Coroutines and protobuf async streams

val jobs = arrayListOf<Job>()
for(n in 1..120) {Preformatted text
    jobs += launch(newSingleThreadContext("NEWTHREAD")) {
        ToProtobuf(grpcServer,, n)
jobs.forEach { it.join() }
println("JOB DONE")

fun ToProtobuf(grpcServer: GRPCServer,  complexObject:ComplexObject,n:Int){
    val grpcObserver=gRPCObserver(n.toString())
    grpcServer.addLessonDBNonBlocking(complexObject,grpcObserver) <--- gRPC Async Call


class gRPCObserver(name:String) : StreamObserver<NewId>{
    val sname=name
    var latch=CountDownLatch(1)
    override fun onError(t: Throwable?) { logger.error("$sname  reponseObserver onError: ${t.toString()}")   }
    override fun onCompleted()          { latch.countDown()   }
    override fun onNext(value: NewId?)  {        } 


The issue is that when you deal with async grpc calls you have to rely on a callback executed on an observer, and well for waiting asynchronously on that observer object I could not figure out better than a latch …
But I wonder if there is a better solution, CountDownLatch seems to have bad reputation.
Besides the present solution works very well and its damn simple … But I too want to get rid of latches!


Please format your code, thanks.

4 spaces before each line :)


well, you never stop learning!! thank you for hint


Thank you.

Create too many thread to manage delays isn’t a good idea.
You shoud use the coroutines to avoid newSingleThreadContext.

To reach this goal you need to rewrite your addLessonDBNonBlocking, take a look here:

Finally respecting the code convensions is a great help for the reader, so use a lower case for functions and upper case for types.
Here some details:


Nice to know it, but unfortunately I’m forced to send and object which implements three call backs: the
gRPCObserver not just a call back , but I guess it’s doable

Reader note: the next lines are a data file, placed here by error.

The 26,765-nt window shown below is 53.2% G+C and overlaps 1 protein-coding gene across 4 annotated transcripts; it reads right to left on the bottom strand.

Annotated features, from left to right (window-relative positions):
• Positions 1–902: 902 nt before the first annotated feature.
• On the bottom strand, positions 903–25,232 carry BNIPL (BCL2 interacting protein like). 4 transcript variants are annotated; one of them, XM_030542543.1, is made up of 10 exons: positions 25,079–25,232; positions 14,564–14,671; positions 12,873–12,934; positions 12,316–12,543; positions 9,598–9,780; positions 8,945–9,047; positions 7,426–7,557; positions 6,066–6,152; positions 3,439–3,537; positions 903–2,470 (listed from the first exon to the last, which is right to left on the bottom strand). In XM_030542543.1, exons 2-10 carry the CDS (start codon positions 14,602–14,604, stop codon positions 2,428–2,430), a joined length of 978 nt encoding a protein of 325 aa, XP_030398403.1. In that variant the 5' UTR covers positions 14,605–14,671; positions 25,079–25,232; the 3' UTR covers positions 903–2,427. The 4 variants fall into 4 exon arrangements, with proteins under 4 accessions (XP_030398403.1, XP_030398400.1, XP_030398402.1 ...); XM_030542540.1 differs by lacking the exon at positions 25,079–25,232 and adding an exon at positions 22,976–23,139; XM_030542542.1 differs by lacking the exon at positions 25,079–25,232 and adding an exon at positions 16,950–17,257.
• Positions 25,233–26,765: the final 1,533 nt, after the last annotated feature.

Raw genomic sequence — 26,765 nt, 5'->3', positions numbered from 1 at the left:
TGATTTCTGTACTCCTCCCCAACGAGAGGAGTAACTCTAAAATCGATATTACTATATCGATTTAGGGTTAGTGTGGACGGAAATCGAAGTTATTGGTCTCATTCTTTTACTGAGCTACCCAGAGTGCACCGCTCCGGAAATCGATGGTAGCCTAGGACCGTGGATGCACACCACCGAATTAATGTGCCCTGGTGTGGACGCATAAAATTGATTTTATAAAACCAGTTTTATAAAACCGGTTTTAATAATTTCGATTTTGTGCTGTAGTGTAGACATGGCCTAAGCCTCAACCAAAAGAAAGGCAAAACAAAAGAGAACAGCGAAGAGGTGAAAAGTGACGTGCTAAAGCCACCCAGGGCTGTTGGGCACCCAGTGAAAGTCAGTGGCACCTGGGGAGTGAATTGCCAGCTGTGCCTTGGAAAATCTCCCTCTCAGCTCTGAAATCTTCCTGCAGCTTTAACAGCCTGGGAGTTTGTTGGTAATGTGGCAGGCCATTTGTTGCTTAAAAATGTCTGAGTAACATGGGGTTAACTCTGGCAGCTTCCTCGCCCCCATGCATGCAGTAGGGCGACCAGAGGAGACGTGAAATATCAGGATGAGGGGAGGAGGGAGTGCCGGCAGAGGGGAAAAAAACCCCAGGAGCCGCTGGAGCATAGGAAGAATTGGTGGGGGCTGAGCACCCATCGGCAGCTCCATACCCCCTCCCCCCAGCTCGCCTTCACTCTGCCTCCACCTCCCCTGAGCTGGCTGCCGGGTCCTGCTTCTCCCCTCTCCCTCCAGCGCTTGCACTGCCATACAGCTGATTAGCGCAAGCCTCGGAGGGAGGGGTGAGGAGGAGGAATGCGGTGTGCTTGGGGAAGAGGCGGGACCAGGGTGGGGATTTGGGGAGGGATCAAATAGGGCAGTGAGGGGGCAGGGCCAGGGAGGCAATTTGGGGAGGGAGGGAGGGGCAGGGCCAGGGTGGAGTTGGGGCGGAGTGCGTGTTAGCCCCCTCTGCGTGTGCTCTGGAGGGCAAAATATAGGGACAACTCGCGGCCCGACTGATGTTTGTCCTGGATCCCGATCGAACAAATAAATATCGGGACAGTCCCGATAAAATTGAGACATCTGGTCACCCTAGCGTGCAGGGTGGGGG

So now I’m trying to convert

fun addSubjectDBNonBlocking(subject: Subject,obs: StreamObserver<NewId>)

in to

  fun someLongComputation(params: Params, callback: (Result) -> Unit)

with the hope to attain the suspended kingdom of:

    suspend fun someLongComputation(params: Params): Result = suspendCoroutine { cont ->
       someLongComputation(params) { cont.resume(it) }

Thank you again

fun addS(pair: Pair<Subject,StreamObserver<NewId>>,callback:(NewId)->Unit){
    try {
         callback=pair.second::onNext            <--   I need this 
    }catch (e:Exception){
        throw e
    }finally {


suspend fun addS(pair: Pair<Subject,StreamObserver<NewId>>):NewId = suspendCoroutine { cont->
    addS(pair){ cont.resume(it) }

Now it works I used the Pair to be able to mimic the signature of the suspending paradise function and went to nirvana, alas callback is never called and Job never ends … so back to cruel earth .

Nevertheless if this was C++ it will be just a matter of a casting between two function pointers, so I guess there is also a solution in kotlin

Thank you again for your guidance and patience


Solved! and got rid of the latch. thank you!


This can be solved neatly if the gRPC Service/Client stubs natively used coroutine primitives such as Deferred and Channel. That would do away with all the manual StreamObserver state management.

You might want to give this a try: